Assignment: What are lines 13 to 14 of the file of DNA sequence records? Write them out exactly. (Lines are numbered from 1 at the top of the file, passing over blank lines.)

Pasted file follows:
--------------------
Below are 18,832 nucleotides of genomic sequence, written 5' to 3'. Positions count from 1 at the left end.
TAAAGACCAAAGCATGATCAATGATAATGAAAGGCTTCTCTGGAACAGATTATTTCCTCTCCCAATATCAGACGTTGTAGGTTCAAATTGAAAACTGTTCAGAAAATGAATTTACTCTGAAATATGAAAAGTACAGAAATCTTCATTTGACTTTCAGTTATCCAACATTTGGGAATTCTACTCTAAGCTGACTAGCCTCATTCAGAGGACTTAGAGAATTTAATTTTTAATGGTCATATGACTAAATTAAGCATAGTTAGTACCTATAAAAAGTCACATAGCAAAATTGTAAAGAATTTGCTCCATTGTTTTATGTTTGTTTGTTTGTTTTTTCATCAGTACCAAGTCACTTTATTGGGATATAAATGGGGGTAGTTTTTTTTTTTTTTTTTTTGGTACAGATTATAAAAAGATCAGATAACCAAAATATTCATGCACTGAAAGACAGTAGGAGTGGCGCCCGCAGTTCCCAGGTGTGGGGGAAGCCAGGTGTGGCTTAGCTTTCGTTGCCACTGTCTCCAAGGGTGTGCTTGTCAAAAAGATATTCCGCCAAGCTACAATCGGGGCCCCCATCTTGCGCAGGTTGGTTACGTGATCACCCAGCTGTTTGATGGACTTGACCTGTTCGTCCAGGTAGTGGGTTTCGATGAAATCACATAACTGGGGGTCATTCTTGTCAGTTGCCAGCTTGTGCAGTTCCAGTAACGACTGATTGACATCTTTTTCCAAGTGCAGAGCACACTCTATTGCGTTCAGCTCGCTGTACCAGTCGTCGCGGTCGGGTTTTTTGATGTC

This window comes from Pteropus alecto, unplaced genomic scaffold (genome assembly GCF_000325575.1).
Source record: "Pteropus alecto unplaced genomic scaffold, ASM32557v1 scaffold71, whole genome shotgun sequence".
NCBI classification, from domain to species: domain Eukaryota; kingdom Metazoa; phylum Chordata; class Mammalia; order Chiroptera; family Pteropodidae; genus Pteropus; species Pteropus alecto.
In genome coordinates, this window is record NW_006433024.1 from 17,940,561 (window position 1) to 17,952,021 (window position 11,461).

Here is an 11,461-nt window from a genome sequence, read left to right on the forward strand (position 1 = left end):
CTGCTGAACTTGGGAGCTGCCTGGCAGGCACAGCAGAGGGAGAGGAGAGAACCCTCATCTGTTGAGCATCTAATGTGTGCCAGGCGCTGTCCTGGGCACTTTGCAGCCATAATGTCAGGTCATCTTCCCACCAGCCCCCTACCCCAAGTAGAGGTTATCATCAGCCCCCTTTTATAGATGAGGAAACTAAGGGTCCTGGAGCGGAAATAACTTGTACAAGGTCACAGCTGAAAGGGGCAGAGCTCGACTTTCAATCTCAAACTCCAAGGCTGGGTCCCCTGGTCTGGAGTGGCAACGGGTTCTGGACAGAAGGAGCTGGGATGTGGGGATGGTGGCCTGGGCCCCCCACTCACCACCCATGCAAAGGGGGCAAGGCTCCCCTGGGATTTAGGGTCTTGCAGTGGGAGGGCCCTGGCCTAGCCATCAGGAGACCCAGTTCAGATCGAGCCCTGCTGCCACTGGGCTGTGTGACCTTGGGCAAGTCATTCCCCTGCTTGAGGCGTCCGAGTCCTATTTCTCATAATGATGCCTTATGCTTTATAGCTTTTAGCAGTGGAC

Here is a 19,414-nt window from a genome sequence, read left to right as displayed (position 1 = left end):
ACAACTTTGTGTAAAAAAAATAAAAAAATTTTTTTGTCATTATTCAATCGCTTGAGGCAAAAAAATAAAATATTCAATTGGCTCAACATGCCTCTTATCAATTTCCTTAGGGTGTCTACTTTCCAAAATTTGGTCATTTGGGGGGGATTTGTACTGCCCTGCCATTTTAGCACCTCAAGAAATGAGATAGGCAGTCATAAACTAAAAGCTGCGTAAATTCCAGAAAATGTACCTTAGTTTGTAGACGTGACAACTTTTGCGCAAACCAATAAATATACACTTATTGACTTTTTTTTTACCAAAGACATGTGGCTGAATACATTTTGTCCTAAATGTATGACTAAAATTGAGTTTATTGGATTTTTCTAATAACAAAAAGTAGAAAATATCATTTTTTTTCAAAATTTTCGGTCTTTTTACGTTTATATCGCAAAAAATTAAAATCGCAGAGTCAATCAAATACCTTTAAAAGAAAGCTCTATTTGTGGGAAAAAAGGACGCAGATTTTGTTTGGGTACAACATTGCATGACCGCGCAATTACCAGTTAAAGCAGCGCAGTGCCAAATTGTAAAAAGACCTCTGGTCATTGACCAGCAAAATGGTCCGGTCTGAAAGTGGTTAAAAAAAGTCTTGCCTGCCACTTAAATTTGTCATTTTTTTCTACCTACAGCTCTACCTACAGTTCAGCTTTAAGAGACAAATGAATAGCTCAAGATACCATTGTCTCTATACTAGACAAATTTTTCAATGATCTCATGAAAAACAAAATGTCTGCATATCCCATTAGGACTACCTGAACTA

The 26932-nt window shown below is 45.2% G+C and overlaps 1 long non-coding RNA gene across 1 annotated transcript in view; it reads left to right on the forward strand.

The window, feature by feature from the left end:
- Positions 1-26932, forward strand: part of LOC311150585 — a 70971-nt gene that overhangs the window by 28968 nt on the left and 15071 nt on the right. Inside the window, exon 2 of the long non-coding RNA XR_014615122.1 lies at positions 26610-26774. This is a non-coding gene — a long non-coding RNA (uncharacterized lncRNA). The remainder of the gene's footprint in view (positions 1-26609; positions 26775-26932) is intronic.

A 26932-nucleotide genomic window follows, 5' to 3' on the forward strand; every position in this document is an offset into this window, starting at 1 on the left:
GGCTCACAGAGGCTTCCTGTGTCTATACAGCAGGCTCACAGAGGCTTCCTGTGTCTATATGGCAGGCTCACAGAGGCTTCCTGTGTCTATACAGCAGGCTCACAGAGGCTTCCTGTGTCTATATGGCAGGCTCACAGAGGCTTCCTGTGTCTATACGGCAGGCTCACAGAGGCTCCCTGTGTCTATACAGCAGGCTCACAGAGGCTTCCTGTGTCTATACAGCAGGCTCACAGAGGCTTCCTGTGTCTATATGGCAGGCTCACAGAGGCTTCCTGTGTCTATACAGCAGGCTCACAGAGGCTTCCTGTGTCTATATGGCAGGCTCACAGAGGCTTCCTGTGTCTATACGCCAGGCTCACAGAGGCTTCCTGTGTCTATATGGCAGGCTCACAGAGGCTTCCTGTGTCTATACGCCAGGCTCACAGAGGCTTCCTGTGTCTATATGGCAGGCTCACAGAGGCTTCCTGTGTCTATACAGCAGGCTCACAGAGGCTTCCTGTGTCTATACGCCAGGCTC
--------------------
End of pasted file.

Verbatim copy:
- Positions 1-26932, forward strand: part of LOC311150585 — a 70971-nt gene that overhangs the window by 28968 nt on the left and 15071 nt on the right. Inside the window, exon 2 of the long non-coding RNA XR_014615122.1 lies at positions 26610-26774. This is a non-coding gene — a long non-coding RNA (uncharacterized lncRNA). The remainder of the gene's footprint in view (positions 1-26609; positions 26775-26932) is intronic.

A 26932-nucleotide genomic window follows, 5' to 3' on the forward strand; every position in this document is an offset into this window, starting at 1 on the left: